Chinese markets on a roller coaster ride ?

I’ve never been on Wall Street but I care about Wall Street for one reason and one reason only because what happen on Wall Street matters to Main Street – Ben Bernanke

The Greece crisis has lost its charm to Chinese equity market crash, the financial experts are now more worried about Chinese economic stability than Greece debt crisis. Chinese equity markets just lost nearly 33% in last one month, yet the Shanghai index is up by 23% year till date. So how much does Chinese equity markets lost last month? Any guesses…!! It was just 150% of India’s gross domestic product, yes nearly $3,000 Bn has been evaporated.GettyImages-478827214

The Chinese equity markets started to gain momentum mid of last year with the expectation of monetary easing by the People Bank of China (PBoC). The Chinese economy has been slowing down from last few quarters with PMI numbers remained close of 50, at times below 50, which indicates the contraction in the economic activity. That said, markets seem to neglect what was happening on ground levels and started to gain on expectation of extra-ordinary steps by Government and Central bank to fuel the economy. The Shanghai index rose nearly 150% in just one year period. This astonishing rally came under light of 4 times interest rate cut by PBoC to 4.85% level and increasing participation by the retail investors. The margin trading remained the first choice of the retail investors, who did not think twice to pledge their real estate to invest in equity.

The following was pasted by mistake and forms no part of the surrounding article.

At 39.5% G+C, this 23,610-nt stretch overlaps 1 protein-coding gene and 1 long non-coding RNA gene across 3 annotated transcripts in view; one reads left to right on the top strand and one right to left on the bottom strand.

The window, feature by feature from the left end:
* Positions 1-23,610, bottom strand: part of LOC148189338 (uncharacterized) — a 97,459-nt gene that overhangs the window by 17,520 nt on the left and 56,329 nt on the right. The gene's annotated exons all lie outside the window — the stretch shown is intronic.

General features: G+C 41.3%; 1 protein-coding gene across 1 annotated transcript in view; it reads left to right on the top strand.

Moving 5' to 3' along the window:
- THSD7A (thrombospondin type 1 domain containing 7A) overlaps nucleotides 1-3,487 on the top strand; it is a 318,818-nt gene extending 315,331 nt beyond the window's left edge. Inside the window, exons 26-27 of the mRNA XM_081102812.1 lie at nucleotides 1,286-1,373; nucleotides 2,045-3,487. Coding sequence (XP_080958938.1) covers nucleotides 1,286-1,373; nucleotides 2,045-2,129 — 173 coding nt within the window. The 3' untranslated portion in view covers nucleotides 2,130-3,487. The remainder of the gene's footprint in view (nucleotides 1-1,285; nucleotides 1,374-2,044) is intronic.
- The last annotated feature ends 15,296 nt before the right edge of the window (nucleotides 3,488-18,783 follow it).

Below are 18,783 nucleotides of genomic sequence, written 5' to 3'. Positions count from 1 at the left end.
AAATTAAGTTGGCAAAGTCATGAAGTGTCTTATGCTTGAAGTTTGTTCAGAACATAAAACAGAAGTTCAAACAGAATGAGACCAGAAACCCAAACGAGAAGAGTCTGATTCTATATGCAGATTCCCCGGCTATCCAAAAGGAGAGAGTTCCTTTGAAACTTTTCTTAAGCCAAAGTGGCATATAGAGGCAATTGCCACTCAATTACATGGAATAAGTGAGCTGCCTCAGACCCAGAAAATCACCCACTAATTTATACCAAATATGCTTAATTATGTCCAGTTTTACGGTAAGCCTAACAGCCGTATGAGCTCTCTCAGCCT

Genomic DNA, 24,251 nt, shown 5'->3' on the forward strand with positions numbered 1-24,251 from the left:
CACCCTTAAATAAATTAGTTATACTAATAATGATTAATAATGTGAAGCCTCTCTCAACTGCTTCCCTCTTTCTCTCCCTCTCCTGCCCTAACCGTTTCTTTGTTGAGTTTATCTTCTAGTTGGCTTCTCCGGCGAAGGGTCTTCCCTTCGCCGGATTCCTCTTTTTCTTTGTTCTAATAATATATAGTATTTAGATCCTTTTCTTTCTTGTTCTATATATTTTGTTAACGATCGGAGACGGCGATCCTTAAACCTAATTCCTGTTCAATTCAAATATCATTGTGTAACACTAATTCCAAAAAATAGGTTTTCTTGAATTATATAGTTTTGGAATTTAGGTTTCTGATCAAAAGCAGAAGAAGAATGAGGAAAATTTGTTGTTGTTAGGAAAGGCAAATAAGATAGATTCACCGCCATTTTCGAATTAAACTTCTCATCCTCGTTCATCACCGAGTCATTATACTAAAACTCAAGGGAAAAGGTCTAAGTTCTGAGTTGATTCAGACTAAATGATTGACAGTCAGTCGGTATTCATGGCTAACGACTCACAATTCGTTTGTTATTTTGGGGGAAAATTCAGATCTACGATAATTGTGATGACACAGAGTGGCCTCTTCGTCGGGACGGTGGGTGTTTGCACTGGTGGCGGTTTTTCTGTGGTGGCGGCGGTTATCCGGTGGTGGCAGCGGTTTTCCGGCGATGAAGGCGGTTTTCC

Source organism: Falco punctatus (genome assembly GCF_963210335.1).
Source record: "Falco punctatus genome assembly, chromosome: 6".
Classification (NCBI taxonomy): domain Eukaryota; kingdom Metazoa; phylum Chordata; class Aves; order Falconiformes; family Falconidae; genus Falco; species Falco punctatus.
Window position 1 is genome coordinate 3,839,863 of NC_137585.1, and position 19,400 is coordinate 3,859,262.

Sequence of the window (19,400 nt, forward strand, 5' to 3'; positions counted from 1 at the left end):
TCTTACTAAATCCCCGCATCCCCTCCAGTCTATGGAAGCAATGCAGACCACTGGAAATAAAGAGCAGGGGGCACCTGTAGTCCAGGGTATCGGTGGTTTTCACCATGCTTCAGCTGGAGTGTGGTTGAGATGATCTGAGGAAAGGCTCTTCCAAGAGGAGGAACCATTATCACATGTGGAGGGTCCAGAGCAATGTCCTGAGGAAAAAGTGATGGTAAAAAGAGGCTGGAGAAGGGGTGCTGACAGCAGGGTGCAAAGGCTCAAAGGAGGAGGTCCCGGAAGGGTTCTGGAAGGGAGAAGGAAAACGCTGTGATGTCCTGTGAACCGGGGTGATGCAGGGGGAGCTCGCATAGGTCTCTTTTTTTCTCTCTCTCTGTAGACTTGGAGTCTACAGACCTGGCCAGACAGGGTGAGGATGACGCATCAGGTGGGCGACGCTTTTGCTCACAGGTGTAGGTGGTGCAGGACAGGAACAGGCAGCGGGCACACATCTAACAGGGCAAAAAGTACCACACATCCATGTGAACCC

The Chinese equity markets showed the classical quality of bubble, investors keep on buying irrespective of the underlying values of asset. The prices continue to raise despite the significant downward correction in earnings. Apart from announcing market friendly steps government has been involved in cheerleading the stock markets. Hence the government has a major hand in the bubble formation, which is exactly the reason why government has put its weight behind the market. The Chinese government has delayed the IPOs, allow companies to halt trading in their stocks, allowed pension funds to invest in equity markets, the forced brokers on a buying spree, increase the restriction on short-selling.

In these difficult times, everybody wants to ask a very important question. How fire sale in Chinese equity markets will affect the Chinese economy?  To answer the question lets assess the depth of participation of retail investors. Only 7% of the Chinese population is involved in stock market trading, fairly lower than US and Europe. Most of the retail investors have less $15000, exposure to the stock markets. Hence the current level of retail participation should not be a source of worry. The Chinese financial markets are still much closely managed by the government, which gives it enough fire power to stabilize the market in the medium term.

At last, the current situation in China has enough fire-power to push the world economy towards another great depression, but one should not forget how US FED stabilize the markets after the stock market crash in 1987.

EU to Greece : Get Divorced or Be Pregnant